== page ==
The benefit of this is that you can run DNS Caching services on your hardware locally to your provision. Also, if you are running any webservices for the event, you can route them internally thus saving your bandwidth! Obviously, Ubuntu comes with a very healthy Web Service as well and can run as a commercial server with PHP/Apache/MySQL/Ruby etc etc.

One last thing is to adjust your DHCP lease times. Standard Lease time is 1 day (24 hours) or 86,400 seconds. With a conference/event you are rarely at the event for a whole 24 hours – so I usually set the lease to expire after 4 hours or 14,400 seconds. It means that devices get cycled a lot quicker and will ensure that you don’t get any problems running out of lease allocations.

I would also recommend giving your exhibitors ‘static addresses’ out of the pool – as part of the exhibitor application form, simply ask them how many devices they are bringing and ask for the network MAC addresses (i have a crib sheet to explain to users how to get this information from their computer),

Step 4 : Managing the network during the event

This is probably just as important as setting it up to begin with. When the event is on, you should always assume that something *will* go wrong rather than ‘if’. (Please See Murphys Law and Futher Finagle’s Law) . It doesn’t matter how much you invest on your network, something will inevitably not work as planned and whoever manages the network on the day needs to be able to think on their feet and be able to react quickly. Whether a cable doesn’t work and you need to be able to rustle up a length of CAT5 or a DSL link is down and you need to be able to reroute traffic – you need to be able to respond quickly and decisively – or face the wrath of hundreds of conference attendees who can’t get Internet!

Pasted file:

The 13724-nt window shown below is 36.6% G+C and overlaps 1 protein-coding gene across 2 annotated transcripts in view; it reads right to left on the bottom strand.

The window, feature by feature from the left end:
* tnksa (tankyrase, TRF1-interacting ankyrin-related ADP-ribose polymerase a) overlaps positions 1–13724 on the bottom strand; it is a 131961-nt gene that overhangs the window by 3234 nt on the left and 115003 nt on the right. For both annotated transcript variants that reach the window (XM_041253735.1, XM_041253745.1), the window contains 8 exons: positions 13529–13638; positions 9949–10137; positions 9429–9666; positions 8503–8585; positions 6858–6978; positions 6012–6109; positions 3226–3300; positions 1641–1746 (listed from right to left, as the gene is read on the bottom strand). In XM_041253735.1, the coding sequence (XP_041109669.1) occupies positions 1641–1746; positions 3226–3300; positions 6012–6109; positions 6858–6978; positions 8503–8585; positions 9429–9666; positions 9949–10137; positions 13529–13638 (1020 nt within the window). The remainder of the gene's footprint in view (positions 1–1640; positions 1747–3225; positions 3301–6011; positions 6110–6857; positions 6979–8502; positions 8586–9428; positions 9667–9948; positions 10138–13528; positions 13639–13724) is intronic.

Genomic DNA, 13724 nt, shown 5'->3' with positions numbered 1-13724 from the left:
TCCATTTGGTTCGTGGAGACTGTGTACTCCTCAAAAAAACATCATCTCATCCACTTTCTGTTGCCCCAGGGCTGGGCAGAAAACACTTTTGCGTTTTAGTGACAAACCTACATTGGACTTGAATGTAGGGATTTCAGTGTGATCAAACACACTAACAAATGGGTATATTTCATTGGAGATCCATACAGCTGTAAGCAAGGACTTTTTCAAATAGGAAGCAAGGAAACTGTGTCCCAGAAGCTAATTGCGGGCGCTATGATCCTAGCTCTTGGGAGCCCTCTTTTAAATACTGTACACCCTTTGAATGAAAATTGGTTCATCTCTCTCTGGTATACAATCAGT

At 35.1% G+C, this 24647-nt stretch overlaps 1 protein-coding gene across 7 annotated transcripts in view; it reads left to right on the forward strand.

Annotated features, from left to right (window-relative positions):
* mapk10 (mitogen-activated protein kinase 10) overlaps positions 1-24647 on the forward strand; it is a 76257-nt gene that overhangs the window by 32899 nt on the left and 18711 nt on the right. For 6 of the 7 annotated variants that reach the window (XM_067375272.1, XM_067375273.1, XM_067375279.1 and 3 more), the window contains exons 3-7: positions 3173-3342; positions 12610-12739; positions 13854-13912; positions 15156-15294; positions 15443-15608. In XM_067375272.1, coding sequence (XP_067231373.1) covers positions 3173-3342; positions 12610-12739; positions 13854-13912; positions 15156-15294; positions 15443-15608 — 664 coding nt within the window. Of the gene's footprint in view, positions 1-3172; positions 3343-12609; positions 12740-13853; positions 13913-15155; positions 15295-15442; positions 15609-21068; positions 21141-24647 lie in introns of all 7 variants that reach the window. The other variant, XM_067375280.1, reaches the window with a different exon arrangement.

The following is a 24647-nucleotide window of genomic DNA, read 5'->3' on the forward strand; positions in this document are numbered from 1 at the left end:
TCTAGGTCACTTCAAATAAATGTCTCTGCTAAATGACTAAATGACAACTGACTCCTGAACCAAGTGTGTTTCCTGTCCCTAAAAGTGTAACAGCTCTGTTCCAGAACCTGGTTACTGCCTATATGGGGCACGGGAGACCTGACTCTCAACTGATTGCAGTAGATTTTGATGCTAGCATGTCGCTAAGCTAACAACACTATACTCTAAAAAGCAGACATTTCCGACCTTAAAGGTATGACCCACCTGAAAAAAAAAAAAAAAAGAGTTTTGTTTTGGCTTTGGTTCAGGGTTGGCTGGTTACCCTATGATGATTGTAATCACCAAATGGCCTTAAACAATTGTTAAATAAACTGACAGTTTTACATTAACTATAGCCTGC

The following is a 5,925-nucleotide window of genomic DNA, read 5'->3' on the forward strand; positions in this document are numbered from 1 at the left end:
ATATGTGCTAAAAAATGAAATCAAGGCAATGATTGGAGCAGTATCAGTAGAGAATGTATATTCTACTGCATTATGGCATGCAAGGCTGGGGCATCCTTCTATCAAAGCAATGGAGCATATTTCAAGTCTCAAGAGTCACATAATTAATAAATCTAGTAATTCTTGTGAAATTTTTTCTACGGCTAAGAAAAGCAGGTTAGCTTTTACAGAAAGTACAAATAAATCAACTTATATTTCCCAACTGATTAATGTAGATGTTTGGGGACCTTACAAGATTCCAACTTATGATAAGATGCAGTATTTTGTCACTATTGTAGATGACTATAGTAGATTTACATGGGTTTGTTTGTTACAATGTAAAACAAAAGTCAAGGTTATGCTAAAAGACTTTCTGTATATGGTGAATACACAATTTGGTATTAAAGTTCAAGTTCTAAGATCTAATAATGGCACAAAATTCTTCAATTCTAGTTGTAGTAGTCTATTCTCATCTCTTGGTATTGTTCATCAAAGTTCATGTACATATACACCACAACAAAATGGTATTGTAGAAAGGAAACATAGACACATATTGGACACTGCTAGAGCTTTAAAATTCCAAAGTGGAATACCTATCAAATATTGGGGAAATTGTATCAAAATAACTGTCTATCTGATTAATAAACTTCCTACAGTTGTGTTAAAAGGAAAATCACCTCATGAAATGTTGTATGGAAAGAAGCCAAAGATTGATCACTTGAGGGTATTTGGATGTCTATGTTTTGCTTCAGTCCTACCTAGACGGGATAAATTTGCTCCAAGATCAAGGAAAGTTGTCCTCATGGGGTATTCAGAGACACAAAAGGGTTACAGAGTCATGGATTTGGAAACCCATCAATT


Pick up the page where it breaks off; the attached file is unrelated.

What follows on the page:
As well as the reactive management, take stock in proactively managing your network with tools such as SNMP systems and MRTG statistics tools to monitor bandwidth usage. Too few businesses take advantage of software tools available on the market to proactively manage their network which, 99.9% of the time, will result in identifying and resolving a problem before it becomes an issue.

It will allow you to keep your network clean and clear for the event. For example, particularly pay attention to port usage or all of a sudden you’ll find your network swamped with Bit Torrent traffic or the like. Don’t be scared to block some ports to allow all your attendees the same level of access.

Acceptable Use / Port Allocation is :

80 (HTTP)
20/21 (FTP/sFTP)
22 (SSH)
23 (Telnet)
25/456/587 (SMTP)
110 (POP)
143/993 (IMAP)

Some Ports 30,000 and above are generally used for Bit Torrent Traffic, so watch out for this and simply shut them down – Alternatively if your router allows, simply throttle the network so that access on these ports is transmitted at 1kb/s.

Finally, I’m going to touch briefly on security. Having encryption (WEP/WPA) at an event is kind of a completely irrelevant point if you are simply going to broadcast the WEP / WPA Key throughout the event. Also the idea of a walled-garden is great, but don’t use then as ‘login’ pages which present unnecessary information.

Simply give your attendees solid, stable Internet and they will be immensely grateful.